Tim H. from Gainesville, Florida, asks:
In the case of a person who does not have biblical grounds for divorce, and subsequently commits adultery by remarrying (Matthew 19:9), is that adultery a one-time act or a continual state of adultery as long as that second marriage continues?
I know that the proper course of action is not to divorce the second and remarry the first (Deuteronomy 24:4), but must repentance for a remarried person involve divorcing the second spouse? In other words, is it possible to truly repent while staying in the second marriage?
We asked for a response from Jeremy Pierre, assistant professor of biblical counseling at The Southern Baptist Theological Seminary and pastor of member care at Clifton Baptist Church in Louisville, Kentucky.
Your question is tough but quite relevant in a cultural context of so much divorce. In the church, we want to honor marriage as God has established it while helping people think through the actual situations they’re in. So, though we insist that divorce is the result of sin’s corruption as well as the particular sin of at least one person in the marriage, we nevertheless want to help people think through the “now what?“s of life.
How, then, do we honor the covenant of marriage in messy situations like the one you describe, in which the guilty party divorces the first spouse and marries another? Finding a biblical solution is not, in my opinion, a matter of discerning if adultery is a one-time act or a continual state as long as the marriage continues. The point of Matthew 19:9 and its parallels is simply that marriage to another woman constitutes adultery to the first wife with no such nuance offered (see Mark 10:11-2 and Luke 16:18).
As you point out, this adultery is not corrected by returning to the original wife, as Deuteronomy 24:1-4 indicates. Even considering the different epoch in which this passage was written, the principle is that returning to the original spouse only compounds the sin. Thus, your question, more specifically, boils down to: does repentance from adulterous remarriage mean this person should dissolve the second marriage and remain single the rest of his life?
I think Scripture leads us to answer no, with these guidelines:
First, the party should acknowledge that his remarriage was sin. He forsook his first spouse originally by either committing adultery or abandoning her, and he continued this sin by marrying someone else. He mocked the one-flesh union of his marriage as well as his participation as a member in Christ by joining himself sexually to another (1 Cor. 6:15-20). Yet, given that he cannot return to the first spouse, he also cannot dissolve the present union, since this would add an additional broken covenant.
Second, he should confess the sin of divorce and remarriage, asking forgiveness from God, from the original spouse, and from the children. He should ask forgiveness not only at the level of action in taking the divorce and marrying another, but also for a heart that hardened over time to make such actions occur. He forsook God’s glorious design of marriage expounded in Ephesians 5:22-33 long before the divorce was finalized, and he should seek forgiveness.
I would even suggest, given the principle that sin needs to be confessed insofar as it is known by or affects others, that he confess his sin before extended family and before the church. This is a public sin, and it requires public repentance. Public acknowledgement is not necessarily standing up in front of everyone at a public gathering; rather, it means acknowledging openly and freely that what he did was sinful.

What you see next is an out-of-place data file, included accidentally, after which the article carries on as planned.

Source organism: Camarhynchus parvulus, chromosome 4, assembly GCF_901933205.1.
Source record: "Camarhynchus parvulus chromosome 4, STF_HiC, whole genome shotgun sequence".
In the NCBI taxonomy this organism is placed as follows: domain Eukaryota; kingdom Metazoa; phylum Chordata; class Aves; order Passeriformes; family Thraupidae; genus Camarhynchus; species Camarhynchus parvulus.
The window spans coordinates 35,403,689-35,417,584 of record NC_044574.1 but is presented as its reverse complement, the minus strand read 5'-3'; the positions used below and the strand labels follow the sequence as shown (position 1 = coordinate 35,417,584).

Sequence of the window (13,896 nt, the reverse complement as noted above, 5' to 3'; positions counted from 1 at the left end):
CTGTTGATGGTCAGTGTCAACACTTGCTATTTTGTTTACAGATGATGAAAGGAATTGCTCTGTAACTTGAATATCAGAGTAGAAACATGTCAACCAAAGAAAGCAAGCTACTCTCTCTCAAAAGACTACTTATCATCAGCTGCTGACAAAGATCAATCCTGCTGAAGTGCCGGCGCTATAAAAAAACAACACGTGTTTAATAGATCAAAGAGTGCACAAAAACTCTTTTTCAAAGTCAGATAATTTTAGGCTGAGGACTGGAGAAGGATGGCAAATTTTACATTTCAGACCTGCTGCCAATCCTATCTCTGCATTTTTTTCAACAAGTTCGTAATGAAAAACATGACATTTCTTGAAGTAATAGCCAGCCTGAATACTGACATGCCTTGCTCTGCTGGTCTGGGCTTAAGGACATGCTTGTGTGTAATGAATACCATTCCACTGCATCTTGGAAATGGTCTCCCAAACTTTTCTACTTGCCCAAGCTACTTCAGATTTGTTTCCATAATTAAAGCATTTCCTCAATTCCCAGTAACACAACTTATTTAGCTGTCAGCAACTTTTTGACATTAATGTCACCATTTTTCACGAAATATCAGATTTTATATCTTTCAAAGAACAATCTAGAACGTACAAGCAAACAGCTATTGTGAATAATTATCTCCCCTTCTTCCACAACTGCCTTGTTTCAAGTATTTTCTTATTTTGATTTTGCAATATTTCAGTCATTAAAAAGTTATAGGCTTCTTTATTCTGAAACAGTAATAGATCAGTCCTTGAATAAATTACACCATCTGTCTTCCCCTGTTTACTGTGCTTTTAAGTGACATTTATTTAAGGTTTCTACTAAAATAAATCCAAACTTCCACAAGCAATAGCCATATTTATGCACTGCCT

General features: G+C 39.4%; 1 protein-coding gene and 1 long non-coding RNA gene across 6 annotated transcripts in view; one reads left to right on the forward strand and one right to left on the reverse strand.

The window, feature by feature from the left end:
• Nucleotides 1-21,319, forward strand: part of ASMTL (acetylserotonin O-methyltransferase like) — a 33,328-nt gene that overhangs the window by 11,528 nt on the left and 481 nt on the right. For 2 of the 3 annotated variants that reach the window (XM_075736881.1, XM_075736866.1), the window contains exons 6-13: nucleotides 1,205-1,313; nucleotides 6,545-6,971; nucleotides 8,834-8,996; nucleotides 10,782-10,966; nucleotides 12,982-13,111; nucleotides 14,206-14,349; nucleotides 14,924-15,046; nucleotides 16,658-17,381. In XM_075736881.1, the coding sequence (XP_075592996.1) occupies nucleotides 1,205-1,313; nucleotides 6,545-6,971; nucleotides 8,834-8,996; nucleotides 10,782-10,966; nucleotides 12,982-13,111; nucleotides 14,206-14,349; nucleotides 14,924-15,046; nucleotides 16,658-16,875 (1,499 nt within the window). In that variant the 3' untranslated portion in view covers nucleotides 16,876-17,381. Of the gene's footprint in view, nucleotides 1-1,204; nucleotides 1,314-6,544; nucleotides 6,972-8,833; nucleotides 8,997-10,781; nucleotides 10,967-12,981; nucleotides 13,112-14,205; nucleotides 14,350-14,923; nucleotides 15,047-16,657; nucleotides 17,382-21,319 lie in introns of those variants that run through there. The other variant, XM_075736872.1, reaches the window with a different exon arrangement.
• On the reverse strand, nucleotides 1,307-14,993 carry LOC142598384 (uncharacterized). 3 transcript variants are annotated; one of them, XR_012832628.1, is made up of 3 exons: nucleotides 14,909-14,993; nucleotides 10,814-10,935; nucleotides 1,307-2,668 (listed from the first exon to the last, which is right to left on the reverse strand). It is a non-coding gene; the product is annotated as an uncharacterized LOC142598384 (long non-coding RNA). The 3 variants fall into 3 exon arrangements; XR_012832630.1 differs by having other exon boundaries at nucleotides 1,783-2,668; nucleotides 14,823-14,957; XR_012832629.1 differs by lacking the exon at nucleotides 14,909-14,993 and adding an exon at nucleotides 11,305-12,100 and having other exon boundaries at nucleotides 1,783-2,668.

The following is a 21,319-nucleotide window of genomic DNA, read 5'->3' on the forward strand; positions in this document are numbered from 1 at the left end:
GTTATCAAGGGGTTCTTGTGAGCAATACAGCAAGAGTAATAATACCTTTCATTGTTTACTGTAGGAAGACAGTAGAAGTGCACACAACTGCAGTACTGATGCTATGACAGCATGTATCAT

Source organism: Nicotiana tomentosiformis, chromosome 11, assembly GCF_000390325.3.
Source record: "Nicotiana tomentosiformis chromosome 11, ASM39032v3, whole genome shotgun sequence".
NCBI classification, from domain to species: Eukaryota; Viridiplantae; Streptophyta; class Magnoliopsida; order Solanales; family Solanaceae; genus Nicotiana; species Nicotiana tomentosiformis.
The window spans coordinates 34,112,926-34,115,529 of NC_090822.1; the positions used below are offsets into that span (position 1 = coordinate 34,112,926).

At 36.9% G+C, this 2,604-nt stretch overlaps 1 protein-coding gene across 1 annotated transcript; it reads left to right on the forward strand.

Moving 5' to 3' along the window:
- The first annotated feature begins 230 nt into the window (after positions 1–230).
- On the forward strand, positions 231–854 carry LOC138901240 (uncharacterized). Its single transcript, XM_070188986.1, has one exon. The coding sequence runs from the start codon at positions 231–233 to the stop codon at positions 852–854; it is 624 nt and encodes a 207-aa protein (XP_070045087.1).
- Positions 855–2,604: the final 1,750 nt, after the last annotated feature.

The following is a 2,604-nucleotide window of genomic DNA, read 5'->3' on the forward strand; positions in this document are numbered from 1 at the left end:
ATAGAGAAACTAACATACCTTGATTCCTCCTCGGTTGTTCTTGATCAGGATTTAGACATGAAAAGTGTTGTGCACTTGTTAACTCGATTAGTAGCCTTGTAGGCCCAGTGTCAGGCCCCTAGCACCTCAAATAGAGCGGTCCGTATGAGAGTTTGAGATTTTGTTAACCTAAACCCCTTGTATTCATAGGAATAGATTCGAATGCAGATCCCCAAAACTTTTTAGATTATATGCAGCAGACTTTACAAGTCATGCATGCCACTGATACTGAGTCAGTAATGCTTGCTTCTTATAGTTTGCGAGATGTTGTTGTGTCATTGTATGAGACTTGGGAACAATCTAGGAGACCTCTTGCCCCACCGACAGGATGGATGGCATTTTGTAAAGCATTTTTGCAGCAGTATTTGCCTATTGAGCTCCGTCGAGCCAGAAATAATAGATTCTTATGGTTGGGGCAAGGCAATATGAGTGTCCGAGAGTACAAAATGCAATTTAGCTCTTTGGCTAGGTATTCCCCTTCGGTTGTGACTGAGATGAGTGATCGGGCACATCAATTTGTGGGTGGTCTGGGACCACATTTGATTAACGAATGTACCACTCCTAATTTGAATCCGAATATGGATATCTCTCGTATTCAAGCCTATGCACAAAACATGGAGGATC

Third, having repented of the sin, the couple should acknowledge the power of the gospel of Jesus Christ in cleansing even sinful arrangements. The ideal would be that this sin never occurred—-this is God’s moral will. But his sovereign will often involves our sin, even sin that has lasting consequences. When such sins occur, we trust in the finished work of our Advocate and seek to sin no more, instead, walking as he walked (1 John 2:1-6). So, practically, I think bringing this sin up again and again for the rest of their lives would put harmful pressure on the marriage as well as their sense of being forgiven of the sin of which they’ve repented. The focus should instead be on living righteously by the power of the gospel from here on out.
Let me give an important caveat: If someone at fault in a divorce is currently considering a marriage to someone other than his original spouse, then the biblical passages I’ve cited are clear: He must not do it. And if he does it knowingly, figuring that he can be forgiven later, he should take warning over the state of his soul. A person who willfully decides to enter a life trajectory the Bible calls sinful has no right to be confident that he is born of God (1 John 3:4-10). If you are reading this, and that is your current situation, then you must return to the spouse you left (1 Cor 7:10-11). It seems impossible with the mountain of pain and awkwardness that acts as border between you. But reconciliation is a core aspect of what the gospel does (2 Cor 5:11-21); if Christ can bring peace between a flawless God and perverted people, can he not also bring peace between hardened spouses? By faith, you can remove mountains. Repent of your sin and believe in the power of the gospel by returning to your spouse.
Returning to the present situation you asked about, I want to acknowledge the mystery of all this—-that one can live repentantly in an unbiblical second marriage. How can a covenant breaker enjoy the benefits of having broken his original covenant? It is the same stunning grace God grants to happy moms who have had to repent for past abortions. That God allows any sinner to enjoy the benefits of his grace should be a profound mystery to us. This simply magnifies God’s grace as grace—-completely undeserved favor.